Southland homeowners at risk for mudslides have trouble finding insurance

Some residents of areas burned by the Station
fire are buying flood policies on top of fire and earthquake plans,
hoping that at least one will accept mudslide damage claims.

Charred slopes in the foothills towering above William Johnson’s
La Cañada Flintridge home are now a mudslide in the making after being
burned by recent wildfires.
But getting insurance has been impossible for him and many of
his neighbors, he said, as winter rains loom.
Johnson, 54, said he called three providers, each of whom said
they would not issue insurance for his area.
“While I’m trying to get protection, they don’t want to deal
with their losses, and they’re trying to maximize their profits,” he
Southland homeowners at a high risk for mudslides say they are
finding few options for complete coverage.
Stand-alone mudslide policies are rare, so some residents are
buying flood policies on top of fire and earthquake plans, hoping that
at least one will accept mudslide damage claims.
But flood insurance is often vague and may not always pay for
mudslide damage. Experts say flows that look like a chocolate milkshake
tend to be covered, whereas an onslaught with a cake consistency is not.
As a result, residents like Johnson are turning to sandbags as a
more reliable defense.
“Ironclad protection probably doesn’t exist,” said California
Insurance Commissioner Steve Poizner, who was in La Cañada Flintridge on
Friday to warn residents of the flooding risk. “There are certain types
of perils not addressed by insurance. But there are things homeowners
can do to protect themselves other than insurance.”
The Station fire tore through acres of thick vegetation that
normally holds the ground in place. The U.S. Geological Survey said this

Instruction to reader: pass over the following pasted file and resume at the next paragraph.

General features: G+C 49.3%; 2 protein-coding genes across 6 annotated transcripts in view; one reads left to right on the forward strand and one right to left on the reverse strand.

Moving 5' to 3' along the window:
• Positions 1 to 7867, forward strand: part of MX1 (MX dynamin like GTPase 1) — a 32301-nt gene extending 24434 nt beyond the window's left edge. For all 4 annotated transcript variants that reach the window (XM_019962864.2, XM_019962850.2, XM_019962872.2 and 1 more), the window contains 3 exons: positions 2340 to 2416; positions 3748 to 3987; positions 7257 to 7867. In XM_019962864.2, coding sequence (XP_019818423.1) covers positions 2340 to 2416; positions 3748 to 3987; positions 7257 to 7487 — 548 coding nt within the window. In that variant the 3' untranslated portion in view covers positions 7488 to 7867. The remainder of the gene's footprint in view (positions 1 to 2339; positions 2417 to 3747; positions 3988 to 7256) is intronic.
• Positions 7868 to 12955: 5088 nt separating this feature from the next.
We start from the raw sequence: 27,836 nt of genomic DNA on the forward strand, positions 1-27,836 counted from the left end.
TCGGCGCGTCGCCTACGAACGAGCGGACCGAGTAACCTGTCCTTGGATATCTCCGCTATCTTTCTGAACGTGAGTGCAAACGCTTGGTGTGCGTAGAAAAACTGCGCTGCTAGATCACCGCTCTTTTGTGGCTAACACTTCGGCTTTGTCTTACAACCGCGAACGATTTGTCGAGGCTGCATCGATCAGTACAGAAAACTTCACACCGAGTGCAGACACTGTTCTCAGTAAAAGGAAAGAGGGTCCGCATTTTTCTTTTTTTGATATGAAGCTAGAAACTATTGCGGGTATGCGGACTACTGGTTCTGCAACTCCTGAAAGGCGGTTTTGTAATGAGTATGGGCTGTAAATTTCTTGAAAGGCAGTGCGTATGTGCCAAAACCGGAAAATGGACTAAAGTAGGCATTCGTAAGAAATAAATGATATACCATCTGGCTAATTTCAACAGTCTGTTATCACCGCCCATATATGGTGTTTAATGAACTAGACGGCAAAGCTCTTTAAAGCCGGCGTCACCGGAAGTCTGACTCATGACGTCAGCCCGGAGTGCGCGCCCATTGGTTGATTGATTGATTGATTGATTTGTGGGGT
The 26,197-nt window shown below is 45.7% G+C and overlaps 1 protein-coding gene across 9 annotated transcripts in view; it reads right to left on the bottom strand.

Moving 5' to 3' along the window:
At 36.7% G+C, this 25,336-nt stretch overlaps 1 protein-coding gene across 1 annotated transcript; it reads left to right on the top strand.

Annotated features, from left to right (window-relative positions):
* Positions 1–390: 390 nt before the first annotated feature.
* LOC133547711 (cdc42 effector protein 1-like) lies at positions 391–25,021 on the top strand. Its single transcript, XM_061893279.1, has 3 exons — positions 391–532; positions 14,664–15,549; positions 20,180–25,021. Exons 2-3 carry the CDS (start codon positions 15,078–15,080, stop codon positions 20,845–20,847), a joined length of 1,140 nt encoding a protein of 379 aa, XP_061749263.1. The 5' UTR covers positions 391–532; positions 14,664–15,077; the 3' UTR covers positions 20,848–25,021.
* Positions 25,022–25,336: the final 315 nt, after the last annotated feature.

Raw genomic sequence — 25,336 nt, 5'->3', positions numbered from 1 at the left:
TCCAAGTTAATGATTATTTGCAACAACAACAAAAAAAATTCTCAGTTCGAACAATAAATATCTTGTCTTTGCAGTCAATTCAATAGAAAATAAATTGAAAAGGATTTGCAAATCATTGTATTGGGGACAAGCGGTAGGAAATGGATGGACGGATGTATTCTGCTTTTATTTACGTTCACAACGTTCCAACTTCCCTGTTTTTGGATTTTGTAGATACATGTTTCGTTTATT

week that communities including Pacoima Canyon, Big Tujunga Canyon and
Arroyo Seco could face an 80% chance of mudslides during the rainy
La Cañada Flintridge and La Crescenta could also be hit.
Poizner, speaking at the base of a hill speckled with dull, ashy
dirt and the skeletal remains of trees, said residents were “completely
exposed.” Only 20 or so flood policies are in place in the area,
according to the Federal Emergency Management Agency.
But basic insurance packages usually don’t cover mudslides,
experts said, focusing instead on fire, theft and falling water such as
“A lot of water damage claims end up being duked out in court,”
said Amy Bach, executive director of consumer group United
Policyholders. “It’s one of these areas where insurance companies have
tried in recent years to limit their responsibility.”
Although some providers of basic homeowner plans may be willing
to pay for damage if residents can definitively link a mudslide to a
recent fire, experts recommended buying a flood policy just in case.
“The last thing you want is to see that water coming and say,
‘Oops, I should have done something,’ ” said Pete Moraga, a spokesman
with the Insurance Information Network of California. The nonprofit
trade association represents insurers including State Farm, Farmers and
The dominant provider, the National Flood Insurance Program, is
part of FEMA. Coverage is usually administered locally by independent
insurers, few of whom offer their own flood plans.